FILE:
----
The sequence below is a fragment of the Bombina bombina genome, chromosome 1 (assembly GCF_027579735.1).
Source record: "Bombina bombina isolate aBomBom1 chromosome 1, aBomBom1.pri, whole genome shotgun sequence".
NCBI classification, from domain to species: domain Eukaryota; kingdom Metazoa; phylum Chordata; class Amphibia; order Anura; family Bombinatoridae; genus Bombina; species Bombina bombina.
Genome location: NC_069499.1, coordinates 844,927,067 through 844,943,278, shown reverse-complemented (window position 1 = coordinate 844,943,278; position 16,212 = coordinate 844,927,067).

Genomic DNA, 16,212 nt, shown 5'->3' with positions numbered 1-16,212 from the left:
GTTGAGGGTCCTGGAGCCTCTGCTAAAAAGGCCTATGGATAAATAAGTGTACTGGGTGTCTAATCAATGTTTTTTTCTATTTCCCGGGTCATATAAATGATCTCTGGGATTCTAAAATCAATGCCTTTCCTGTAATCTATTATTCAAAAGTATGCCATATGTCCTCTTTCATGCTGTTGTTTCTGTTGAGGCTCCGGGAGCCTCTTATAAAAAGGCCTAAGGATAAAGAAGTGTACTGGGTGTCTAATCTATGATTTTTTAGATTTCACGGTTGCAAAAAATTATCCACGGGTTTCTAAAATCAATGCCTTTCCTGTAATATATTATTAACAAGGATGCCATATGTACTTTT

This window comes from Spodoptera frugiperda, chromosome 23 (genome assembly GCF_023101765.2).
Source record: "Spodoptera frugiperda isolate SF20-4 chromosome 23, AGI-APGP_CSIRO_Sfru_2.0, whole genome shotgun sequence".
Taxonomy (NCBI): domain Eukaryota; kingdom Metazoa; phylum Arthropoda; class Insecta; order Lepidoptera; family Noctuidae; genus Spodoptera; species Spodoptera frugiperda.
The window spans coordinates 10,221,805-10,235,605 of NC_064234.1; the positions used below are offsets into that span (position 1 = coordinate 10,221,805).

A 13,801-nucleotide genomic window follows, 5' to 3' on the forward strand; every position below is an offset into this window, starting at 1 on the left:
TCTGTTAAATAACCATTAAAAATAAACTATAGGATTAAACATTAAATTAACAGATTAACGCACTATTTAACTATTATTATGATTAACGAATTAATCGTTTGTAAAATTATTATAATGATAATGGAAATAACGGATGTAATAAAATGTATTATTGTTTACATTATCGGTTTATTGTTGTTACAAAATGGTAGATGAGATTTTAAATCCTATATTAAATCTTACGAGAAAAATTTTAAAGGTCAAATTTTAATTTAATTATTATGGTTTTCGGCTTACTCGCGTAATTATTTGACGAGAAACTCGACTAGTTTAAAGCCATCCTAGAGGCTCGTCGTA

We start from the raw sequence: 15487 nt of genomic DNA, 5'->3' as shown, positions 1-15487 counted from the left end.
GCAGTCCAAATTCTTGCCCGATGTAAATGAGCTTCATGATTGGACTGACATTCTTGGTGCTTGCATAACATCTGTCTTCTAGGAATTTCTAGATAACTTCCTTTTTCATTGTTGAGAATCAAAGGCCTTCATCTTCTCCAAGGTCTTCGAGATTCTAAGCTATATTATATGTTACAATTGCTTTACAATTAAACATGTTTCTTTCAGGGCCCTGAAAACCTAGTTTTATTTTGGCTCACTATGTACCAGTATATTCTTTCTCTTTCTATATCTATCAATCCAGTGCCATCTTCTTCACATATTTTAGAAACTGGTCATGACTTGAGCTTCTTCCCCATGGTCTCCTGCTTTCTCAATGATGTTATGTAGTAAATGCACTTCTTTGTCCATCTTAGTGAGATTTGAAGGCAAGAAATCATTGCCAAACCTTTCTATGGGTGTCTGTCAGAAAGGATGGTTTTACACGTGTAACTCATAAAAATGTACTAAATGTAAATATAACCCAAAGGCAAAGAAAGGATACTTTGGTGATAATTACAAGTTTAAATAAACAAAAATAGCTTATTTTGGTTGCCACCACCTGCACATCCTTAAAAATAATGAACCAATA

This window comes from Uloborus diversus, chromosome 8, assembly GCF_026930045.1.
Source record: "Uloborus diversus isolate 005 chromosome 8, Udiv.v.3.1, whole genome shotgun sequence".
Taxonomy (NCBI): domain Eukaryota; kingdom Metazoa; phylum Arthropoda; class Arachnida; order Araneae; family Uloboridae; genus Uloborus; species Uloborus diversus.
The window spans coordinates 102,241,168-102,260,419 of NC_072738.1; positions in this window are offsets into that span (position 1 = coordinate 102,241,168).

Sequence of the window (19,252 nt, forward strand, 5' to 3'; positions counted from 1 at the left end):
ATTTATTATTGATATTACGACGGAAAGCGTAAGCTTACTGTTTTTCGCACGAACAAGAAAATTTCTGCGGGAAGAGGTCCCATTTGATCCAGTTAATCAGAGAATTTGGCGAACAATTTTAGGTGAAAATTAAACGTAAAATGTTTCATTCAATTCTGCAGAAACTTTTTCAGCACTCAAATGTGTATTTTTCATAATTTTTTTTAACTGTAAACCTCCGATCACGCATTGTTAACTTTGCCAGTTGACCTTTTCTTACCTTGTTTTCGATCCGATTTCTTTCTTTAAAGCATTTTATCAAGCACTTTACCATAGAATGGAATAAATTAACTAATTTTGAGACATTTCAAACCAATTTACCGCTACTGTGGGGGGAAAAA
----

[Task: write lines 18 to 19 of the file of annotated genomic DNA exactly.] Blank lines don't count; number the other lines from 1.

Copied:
The window spans coordinates 102,241,168-102,260,419 of NC_072738.1; positions in this window are offsets into that span (position 1 = coordinate 102,241,168).

Sequence of the window (19,252 nt, forward strand, 5' to 3'; positions counted from 1 at the left end):